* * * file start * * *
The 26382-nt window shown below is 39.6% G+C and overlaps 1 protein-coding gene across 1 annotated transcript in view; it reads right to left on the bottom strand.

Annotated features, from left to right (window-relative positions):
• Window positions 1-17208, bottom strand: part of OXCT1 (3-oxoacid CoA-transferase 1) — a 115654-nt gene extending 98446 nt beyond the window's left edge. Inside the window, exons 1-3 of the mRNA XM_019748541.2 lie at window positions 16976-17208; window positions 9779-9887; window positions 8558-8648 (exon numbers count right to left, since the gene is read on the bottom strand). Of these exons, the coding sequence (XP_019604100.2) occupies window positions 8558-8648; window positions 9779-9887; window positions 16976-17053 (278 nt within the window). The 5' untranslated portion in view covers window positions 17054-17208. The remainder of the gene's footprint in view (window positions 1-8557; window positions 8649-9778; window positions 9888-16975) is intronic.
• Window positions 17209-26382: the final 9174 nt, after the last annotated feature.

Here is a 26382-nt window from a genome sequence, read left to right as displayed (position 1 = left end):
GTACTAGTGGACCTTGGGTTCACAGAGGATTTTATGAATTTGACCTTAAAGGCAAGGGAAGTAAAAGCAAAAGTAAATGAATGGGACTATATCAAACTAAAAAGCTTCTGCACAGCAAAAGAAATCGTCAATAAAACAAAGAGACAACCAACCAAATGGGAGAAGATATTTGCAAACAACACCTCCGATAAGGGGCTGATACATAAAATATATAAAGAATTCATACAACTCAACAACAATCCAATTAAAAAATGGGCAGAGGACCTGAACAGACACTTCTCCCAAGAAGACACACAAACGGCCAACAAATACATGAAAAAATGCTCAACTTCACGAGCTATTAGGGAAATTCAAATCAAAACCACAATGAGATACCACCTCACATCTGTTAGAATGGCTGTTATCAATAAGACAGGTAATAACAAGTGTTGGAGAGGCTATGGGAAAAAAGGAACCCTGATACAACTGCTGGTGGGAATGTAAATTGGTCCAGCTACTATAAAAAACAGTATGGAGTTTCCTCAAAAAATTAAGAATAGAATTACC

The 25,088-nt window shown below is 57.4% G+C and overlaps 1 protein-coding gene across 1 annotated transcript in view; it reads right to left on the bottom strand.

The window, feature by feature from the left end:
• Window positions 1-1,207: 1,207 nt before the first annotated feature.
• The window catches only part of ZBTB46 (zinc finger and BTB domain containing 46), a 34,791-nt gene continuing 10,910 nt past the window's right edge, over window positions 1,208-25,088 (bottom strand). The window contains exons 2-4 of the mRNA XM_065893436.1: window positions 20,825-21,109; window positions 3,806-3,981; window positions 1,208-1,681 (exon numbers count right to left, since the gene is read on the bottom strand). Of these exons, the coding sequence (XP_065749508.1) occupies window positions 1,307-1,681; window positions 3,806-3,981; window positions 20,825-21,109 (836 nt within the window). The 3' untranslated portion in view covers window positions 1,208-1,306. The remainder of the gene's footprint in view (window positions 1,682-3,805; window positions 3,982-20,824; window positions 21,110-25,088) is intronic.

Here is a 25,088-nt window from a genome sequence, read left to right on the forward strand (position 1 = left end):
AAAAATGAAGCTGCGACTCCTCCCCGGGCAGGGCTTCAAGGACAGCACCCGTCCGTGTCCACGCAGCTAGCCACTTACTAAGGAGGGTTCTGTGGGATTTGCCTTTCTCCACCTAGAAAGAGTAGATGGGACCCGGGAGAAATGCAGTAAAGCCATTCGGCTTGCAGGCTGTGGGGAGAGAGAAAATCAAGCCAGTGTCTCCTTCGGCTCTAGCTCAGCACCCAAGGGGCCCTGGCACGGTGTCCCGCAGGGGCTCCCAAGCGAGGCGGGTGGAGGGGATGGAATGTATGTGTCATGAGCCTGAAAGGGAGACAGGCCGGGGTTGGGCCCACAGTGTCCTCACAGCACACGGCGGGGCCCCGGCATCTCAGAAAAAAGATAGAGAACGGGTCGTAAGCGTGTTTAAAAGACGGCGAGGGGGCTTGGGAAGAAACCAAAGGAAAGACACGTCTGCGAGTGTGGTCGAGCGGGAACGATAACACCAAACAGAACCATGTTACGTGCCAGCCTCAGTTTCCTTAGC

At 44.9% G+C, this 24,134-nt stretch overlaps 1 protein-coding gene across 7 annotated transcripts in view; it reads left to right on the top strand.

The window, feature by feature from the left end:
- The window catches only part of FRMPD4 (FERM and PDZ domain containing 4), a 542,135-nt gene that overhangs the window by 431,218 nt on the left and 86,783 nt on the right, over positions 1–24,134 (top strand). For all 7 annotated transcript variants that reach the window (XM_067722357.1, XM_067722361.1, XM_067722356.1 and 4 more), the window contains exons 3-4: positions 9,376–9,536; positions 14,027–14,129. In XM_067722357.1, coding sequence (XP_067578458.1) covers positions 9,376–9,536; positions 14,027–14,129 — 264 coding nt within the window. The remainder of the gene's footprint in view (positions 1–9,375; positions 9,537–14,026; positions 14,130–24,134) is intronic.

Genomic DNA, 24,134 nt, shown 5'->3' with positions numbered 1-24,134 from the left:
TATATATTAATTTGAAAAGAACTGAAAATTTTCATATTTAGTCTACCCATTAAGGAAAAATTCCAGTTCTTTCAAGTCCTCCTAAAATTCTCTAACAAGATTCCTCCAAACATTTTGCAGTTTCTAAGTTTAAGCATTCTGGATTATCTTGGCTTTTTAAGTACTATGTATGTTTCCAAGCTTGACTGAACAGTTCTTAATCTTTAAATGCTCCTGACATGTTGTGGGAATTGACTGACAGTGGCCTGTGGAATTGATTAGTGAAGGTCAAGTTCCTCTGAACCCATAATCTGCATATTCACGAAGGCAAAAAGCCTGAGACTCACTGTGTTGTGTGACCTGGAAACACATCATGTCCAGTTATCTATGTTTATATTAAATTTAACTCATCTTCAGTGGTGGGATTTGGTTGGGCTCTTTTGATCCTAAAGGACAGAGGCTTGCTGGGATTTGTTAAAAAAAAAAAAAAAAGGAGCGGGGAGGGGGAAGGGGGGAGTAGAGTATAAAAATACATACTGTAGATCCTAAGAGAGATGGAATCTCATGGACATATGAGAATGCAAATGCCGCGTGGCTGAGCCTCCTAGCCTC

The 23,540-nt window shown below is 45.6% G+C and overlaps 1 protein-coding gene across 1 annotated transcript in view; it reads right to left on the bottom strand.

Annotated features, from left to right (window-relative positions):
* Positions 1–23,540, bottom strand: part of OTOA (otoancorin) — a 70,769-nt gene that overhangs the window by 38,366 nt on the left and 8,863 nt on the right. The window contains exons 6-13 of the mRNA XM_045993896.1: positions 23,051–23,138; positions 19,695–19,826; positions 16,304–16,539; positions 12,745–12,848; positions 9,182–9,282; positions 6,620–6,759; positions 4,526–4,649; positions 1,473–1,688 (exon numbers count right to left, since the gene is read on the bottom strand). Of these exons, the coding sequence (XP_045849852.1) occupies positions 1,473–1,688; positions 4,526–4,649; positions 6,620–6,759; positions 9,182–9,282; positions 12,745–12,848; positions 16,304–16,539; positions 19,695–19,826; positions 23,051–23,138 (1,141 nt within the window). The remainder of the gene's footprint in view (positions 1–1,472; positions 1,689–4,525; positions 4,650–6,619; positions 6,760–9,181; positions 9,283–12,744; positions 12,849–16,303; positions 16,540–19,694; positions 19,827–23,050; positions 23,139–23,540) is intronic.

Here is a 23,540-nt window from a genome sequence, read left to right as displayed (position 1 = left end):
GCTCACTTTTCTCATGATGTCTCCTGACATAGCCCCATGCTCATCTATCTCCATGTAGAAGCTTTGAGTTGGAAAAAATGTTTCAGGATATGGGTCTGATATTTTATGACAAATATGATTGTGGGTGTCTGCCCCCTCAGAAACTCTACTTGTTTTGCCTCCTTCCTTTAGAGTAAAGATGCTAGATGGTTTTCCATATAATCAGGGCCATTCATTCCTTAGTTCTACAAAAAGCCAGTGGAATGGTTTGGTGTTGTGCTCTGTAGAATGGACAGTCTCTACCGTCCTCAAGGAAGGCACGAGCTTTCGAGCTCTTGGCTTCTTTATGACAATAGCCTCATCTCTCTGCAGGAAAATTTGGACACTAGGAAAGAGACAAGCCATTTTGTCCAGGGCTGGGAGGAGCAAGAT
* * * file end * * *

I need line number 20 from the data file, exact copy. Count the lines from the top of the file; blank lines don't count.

* Positions 1–23,540, bottom strand: part of OTOA (otoancorin) — a 70,769-nt gene that overhangs the window by 38,366 nt on the left and 8,863 nt on the right. The window contains exons 6-13 of the mRNA XM_045993896.1: positions 23,051–23,138; positions 19,695–19,826; positions 16,304–16,539; positions 12,745–12,848; positions 9,182–9,282; positions 6,620–6,759; positions 4,526–4,649; positions 1,473–1,688 (exon numbers count right to left, since the gene is read on the bottom strand). Of these exons, the coding sequence (XP_045849852.1) occupies positions 1,473–1,688; positions 4,526–4,649; positions 6,620–6,759; positions 9,182–9,282; positions 12,745–12,848; positions 16,304–16,539; positions 19,695–19,826; positions 23,051–23,138 (1,141 nt within the window). The remainder of the gene's footprint in view (positions 1–1,472; positions 1,689–4,525; positions 4,650–6,619; positions 6,760–9,181; positions 9,283–12,744; positions 12,849–16,303; positions 16,540–19,694; positions 19,827–23,050; positions 23,139–23,540) is intronic.